Although rare, transmission of disease to HCT/P recipients have occurred.

To reduce the risk, a multistep process is recommended to select a safe donor and reduce the bioburden. For instance, by the time a tissue is tested for CJD (brain biopsy processed etc), the tissue would have already been transplanted. Better surveillance is key for organ transplant.

Challenges of traditional screening and testing approaches for donors of HCT/Ps, correlation of positive and negative serology and nucleic acid test results with the medical history interview is affected by a number of influences including the interviewee relationship to the deceased donor. Testing needs to HCT/P donors differs from testing performed for blood donors and participants highlighted the importance of the collaboration needed between tissue bank and test kit manufacturers to advance the scientific knowledge. Finally, to model better the benefit-risk assessment of a medical product, the FDA pointed out two aspects: the risk management and risk communication. The risk management consists of ways to decide if the used of the product affect the benefit-risk and risk communication makes sure that people are aware of the scientific base of knowledge on how to use a product effectively.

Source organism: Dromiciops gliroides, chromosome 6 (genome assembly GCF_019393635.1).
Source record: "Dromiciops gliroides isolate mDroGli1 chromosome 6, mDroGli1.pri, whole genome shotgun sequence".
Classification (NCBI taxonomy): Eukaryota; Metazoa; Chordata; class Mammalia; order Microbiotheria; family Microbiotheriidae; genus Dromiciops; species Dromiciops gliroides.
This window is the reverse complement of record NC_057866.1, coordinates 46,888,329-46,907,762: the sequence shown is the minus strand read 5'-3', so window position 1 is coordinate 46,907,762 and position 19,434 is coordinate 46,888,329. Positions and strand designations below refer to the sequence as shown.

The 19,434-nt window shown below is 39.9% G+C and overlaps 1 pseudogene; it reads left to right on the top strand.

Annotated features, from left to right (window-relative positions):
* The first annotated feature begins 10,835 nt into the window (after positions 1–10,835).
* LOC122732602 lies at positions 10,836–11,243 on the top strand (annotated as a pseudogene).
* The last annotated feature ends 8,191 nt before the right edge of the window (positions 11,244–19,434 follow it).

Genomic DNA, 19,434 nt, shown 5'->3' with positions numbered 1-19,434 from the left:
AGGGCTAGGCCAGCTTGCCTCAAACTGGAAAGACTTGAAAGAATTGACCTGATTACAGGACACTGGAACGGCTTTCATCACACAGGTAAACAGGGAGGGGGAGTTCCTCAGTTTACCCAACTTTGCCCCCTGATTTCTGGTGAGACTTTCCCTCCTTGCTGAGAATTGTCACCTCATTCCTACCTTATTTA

This FDA workshop allowed to have an insight into the methods currently used but also those being developed to prepare for emerging diseases in the donor population.

In the recent years, scientists have also studied the importance of innate immunity in the tolerance and rejection of transplants, the emergence of diseases in the recipient following transplantation and the outcome of viral infection in patients with active infections. New methods such as CRISPR for gene editing allow an insight into personalized therapeutic transplant and potential applications to introduce or edit genes to prevent viral infections. For instance, CCR5-Δ32 mutation provides resistance to HIV infection after transplantation with CCR5Δ32/Δ32 stem cells. These new methods evolve rapidly and will hopefully help prevent the emergence of infectious diseases in the donor population.

Nitisha Pyndiah - Biotech Consulting Services

Nitisha Pyndiah, PhD, is a Consultant where she provides advice for the development of biological, biotechnological, and biosimilar products.